10 Must-Know Tips for Boondocking in an RV

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When you’re getting started boondocking, it can be intimidating, and many RVers are afraid to try. We’re here to show you that it doesn’t have to be so hard, and with this helpful guide, you can quickly get started.

Below, we’ll offer tips on RV boondocking for beginners, including keeping your water tanks full, ensuring you have enough battery power, and overall what to expect when you’re camping off-grid.

Here are ten RV boondocking tips to prepare you for camping in the wild!


What is Boondocking?

Boondocking is often used interchangeably with dry camping. However, dry camping is more like what you do when you overnight at Walmart or Cracker Barrel. You don’t have hookups, which is why it’s “dry,” but you aren’t out in the wild, as boondocking implies. Boondocking is typically off-grid RV camping.

Most boondocking locations (especially in the western U.S.) are BLM land, also known as Bureau of Land Management land. These areas are accessible to campers for a limited number of days (14 days in a 28-day period). Here is detailed clarification on the 14-day BLM boondocking rule.


1. Know Your Power Supply

When you don’t have shore power (connected power) for days or weeks, you’ll need a way to run the electrical system in your RV.

How Much Power Do You Need?

The amount of power you need can vary greatly depending on how many things you want to run. For example, if your main priority is to experience the great outdoors, you may need just a small amount of power to run the water pump and a few lights. You could even get a small solar-powered system to charge your phone and a few other electronics.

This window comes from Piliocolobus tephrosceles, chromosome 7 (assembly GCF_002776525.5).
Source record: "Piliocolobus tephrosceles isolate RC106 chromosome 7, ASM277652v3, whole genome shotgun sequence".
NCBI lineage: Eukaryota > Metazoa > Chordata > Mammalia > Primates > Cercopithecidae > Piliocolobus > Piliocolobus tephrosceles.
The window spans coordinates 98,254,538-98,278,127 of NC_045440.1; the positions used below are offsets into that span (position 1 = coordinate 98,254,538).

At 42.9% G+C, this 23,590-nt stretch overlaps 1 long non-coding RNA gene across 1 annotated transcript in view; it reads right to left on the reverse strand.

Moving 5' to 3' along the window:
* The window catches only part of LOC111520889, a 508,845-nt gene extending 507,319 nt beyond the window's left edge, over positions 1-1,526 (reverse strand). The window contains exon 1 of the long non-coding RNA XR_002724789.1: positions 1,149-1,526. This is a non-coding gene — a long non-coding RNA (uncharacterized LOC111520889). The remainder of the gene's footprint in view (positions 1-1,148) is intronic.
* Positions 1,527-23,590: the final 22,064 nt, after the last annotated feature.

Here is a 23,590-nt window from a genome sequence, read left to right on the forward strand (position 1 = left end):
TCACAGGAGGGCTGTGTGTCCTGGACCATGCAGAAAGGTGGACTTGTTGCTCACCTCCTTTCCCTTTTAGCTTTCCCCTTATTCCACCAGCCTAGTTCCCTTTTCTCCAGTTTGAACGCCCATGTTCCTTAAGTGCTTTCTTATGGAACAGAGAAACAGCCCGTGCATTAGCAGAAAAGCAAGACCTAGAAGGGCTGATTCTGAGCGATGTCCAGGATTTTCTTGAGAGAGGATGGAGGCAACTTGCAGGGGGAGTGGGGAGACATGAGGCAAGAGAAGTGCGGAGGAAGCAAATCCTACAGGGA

However, if your goal is to boondock with more amenities or even work remotely, you may need to power things such as a data booster, computer, microwave, kitchen gadgets, TV, and more.

solar panels on top of RV roof in boondocking location

Options for Power and Starting Simple

Solar solutions such as upgraded truck alternators, large solar power installations, and lithium batteries can get expensive quickly. If you are just getting started with RV boondocking, consider starting with a smaller investment and see how you manage your power.

Power Stations

A power station with portable solar panels for running and charging essentials may work great for you. These setups don’t require you to install anything. Use the power station to charge or run anything you need while boondocking. There are many different size power stations, but most come with a couple of AC outlets and multiple USB ports. Once you run the battery down, recharge by setting up the solar panels.

Generators

You can also run a generator during the day to recharge your RV batteries or even run an AC unit. There are a lot of quality generators on the market. Brands with good reputations include Honda and Yamaha. Harbor Freight’s Predator is also a great budget generator.

Ideas for Getting the Most Out of Your Power Setup

  • Use small portable battery banks to charge electronics at night or when your main batteries are low.